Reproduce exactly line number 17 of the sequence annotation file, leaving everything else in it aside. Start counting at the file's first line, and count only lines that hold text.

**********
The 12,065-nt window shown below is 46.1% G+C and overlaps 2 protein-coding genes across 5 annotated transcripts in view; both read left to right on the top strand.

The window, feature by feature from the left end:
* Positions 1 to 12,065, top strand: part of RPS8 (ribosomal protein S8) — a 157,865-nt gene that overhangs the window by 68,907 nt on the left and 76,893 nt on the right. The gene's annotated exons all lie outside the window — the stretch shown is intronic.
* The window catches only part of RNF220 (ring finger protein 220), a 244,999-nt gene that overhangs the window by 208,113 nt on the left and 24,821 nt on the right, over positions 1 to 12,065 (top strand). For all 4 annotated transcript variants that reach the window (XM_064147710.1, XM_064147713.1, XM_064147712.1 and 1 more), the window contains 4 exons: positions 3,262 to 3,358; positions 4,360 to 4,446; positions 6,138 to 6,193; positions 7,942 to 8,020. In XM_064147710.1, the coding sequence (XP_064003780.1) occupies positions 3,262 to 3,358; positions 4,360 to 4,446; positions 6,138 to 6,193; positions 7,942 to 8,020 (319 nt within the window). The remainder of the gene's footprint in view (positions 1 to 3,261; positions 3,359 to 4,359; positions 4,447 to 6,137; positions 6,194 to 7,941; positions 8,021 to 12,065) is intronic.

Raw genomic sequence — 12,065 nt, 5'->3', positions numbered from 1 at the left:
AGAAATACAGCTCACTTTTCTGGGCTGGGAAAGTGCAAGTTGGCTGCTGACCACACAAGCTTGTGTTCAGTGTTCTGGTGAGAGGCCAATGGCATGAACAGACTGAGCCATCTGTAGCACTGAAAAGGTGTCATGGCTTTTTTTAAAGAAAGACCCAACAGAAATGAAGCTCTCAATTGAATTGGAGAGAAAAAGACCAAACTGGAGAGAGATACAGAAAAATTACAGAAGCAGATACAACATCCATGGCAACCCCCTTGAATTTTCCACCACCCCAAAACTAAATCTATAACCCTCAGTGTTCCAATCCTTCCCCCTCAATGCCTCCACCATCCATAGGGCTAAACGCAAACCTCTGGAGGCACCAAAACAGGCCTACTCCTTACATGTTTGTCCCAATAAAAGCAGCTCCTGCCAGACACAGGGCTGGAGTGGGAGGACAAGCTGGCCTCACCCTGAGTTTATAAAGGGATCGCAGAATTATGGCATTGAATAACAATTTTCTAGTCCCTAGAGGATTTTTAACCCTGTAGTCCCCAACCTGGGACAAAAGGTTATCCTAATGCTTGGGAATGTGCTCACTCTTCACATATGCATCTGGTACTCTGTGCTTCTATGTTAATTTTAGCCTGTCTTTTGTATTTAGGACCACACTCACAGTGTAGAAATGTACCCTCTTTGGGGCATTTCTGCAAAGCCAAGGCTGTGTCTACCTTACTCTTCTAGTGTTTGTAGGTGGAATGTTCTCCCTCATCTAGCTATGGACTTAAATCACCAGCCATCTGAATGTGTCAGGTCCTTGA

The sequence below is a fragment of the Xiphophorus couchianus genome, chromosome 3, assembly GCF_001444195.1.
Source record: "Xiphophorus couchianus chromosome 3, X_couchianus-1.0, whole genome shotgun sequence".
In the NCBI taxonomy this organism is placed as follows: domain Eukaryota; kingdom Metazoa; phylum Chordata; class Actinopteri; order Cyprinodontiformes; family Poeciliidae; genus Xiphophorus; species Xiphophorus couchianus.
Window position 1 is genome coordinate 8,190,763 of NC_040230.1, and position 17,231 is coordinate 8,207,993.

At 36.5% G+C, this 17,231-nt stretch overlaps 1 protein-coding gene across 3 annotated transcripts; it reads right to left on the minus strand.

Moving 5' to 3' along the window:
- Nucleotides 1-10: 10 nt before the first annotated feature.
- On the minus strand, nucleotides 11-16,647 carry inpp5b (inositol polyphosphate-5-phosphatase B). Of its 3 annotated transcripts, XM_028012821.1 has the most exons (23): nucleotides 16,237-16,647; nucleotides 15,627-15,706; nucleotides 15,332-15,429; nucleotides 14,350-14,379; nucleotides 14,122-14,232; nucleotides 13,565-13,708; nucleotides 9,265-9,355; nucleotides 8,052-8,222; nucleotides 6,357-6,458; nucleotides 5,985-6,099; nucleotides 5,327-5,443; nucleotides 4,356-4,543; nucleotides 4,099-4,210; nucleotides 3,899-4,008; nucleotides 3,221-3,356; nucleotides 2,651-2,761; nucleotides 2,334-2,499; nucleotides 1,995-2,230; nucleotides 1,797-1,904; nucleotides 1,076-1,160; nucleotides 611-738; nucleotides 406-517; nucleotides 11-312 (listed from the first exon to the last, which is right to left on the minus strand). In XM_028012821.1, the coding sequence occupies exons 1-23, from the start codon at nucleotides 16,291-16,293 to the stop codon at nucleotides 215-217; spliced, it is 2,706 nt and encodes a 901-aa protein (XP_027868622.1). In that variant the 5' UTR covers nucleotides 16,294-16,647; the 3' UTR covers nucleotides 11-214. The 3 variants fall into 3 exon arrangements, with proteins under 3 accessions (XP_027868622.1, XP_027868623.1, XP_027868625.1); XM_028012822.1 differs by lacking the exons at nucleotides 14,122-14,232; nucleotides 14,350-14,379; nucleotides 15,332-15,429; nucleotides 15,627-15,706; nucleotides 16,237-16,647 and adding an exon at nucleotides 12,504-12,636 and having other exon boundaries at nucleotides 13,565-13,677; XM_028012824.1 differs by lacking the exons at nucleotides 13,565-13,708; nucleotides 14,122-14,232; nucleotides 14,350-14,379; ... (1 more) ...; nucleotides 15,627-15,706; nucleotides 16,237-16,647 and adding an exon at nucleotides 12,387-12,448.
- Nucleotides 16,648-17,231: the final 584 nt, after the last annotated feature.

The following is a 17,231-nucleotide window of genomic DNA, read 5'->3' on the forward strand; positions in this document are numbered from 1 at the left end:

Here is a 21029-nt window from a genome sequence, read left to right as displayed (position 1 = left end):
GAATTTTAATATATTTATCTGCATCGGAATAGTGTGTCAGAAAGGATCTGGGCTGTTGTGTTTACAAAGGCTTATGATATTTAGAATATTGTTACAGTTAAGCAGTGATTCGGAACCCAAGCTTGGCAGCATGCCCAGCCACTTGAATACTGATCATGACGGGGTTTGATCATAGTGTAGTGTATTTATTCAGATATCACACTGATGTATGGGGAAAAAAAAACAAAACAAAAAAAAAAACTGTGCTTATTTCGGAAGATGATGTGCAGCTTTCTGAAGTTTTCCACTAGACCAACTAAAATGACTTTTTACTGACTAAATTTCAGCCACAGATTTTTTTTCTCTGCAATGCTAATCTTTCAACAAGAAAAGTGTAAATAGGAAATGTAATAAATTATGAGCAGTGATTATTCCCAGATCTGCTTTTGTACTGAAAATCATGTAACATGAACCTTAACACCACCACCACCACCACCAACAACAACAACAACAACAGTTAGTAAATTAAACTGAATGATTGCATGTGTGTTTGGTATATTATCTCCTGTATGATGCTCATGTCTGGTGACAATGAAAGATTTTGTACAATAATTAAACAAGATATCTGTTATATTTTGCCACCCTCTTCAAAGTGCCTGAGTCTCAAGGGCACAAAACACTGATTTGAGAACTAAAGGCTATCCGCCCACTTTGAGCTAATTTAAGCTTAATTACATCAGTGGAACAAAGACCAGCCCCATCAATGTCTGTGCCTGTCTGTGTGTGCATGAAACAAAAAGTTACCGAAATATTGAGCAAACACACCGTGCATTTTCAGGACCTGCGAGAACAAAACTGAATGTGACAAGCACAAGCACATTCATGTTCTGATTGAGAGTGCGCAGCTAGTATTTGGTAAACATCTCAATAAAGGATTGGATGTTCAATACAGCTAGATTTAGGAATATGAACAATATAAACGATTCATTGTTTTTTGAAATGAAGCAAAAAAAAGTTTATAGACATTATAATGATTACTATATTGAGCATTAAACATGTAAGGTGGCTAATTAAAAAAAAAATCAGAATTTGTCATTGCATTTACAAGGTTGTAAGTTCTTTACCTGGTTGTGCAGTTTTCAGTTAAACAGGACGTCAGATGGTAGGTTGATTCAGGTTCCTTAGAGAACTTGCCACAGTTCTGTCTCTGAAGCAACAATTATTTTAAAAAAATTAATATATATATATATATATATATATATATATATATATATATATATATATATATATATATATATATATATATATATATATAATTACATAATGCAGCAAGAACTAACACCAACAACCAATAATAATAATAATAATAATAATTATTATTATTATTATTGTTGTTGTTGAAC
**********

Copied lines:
Here is a 21029-nt window from a genome sequence, read left to right as displayed (position 1 = left end):